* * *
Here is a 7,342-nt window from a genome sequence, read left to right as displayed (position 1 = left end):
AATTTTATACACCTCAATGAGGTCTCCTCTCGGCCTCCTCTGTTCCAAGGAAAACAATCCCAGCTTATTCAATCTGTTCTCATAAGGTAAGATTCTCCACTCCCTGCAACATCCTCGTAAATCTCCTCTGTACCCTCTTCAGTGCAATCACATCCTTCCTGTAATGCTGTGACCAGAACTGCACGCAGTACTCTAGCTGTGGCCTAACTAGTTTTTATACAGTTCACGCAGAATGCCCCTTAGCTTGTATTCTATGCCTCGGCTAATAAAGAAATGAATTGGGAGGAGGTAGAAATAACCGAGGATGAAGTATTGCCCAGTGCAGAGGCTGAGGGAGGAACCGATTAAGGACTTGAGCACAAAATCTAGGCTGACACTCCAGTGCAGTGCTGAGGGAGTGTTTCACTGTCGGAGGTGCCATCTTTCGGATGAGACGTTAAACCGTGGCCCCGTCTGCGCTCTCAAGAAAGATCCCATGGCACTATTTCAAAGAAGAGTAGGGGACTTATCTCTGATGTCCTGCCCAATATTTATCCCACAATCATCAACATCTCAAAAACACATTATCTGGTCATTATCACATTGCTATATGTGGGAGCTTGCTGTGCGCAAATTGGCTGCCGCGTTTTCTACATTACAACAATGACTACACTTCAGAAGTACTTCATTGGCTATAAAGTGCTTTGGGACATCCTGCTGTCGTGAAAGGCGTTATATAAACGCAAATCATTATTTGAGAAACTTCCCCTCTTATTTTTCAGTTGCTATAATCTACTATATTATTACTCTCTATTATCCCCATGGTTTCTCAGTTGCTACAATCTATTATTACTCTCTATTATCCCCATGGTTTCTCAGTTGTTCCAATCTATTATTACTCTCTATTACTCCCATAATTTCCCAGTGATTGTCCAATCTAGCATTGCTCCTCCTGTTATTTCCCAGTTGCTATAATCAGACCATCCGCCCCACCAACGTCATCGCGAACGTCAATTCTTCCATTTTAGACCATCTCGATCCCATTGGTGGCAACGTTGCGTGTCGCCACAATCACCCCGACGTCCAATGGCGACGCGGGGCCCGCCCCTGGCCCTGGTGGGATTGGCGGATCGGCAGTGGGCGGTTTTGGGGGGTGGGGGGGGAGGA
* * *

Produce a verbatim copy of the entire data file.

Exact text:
Here is a 7,342-nt window from a genome sequence, read left to right as displayed (position 1 = left end):
AATTTTATACACCTCAATGAGGTCTCCTCTCGGCCTCCTCTGTTCCAAGGAAAACAATCCCAGCTTATTCAATCTGTTCTCATAAGGTAAGATTCTCCACTCCCTGCAACATCCTCGTAAATCTCCTCTGTACCCTCTTCAGTGCAATCACATCCTTCCTGTAATGCTGTGACCAGAACTGCACGCAGTACTCTAGCTGTGGCCTAACTAGTTTTTATACAGTTCACGCAGAATGCCCCTTAGCTTGTATTCTATGCCTCGGCTAATAAAGAAATGAATTGGGAGGAGGTAGAAATAACCGAGGATGAAGTATTGCCCAGTGCAGAGGCTGAGGGAGGAACCGATTAAGGACTTGAGCACAAAATCTAGGCTGACACTCCAGTGCAGTGCTGAGGGAGTGTTTCACTGTCGGAGGTGCCATCTTTCGGATGAGACGTTAAACCGTGGCCCCGTCTGCGCTCTCAAGAAAGATCCCATGGCACTATTTCAAAGAAGAGTAGGGGACTTATCTCTGATGTCCTGCCCAATATTTATCCCACAATCATCAACATCTCAAAAACACATTATCTGGTCATTATCACATTGCTATATGTGGGAGCTTGCTGTGCGCAAATTGGCTGCCGCGTTTTCTACATTACAACAATGACTACACTTCAGAAGTACTTCATTGGCTATAAAGTGCTTTGGGACATCCTGCTGTCGTGAAAGGCGTTATATAAACGCAAATCATTATTTGAGAAACTTCCCCTCTTATTTTTCAGTTGCTATAATCTACTATATTATTACTCTCTATTATCCCCATGGTTTCTCAGTTGCTACAATCTATTATTACTCTCTATTATCCCCATGGTTTCTCAGTTGTTCCAATCTATTATTACTCTCTATTACTCCCATAATTTCCCAGTGATTGTCCAATCTAGCATTGCTCCTCCTGTTATTTCCCAGTTGCTATAATCAGACCATCCGCCCCACCAACGTCATCGCGAACGTCAATTCTTCCATTTTAGACCATCTCGATCCCATTGGTGGCAACGTTGCGTGTCGCCACAATCACCCCGACGTCCAATGGCGACGCGGGGCCCGCCCCTGGCCCTGGTGGGATTGGCGGATCGGCAGTGGGCGGTTTTGGGGGGTGGGGGGGGAGGA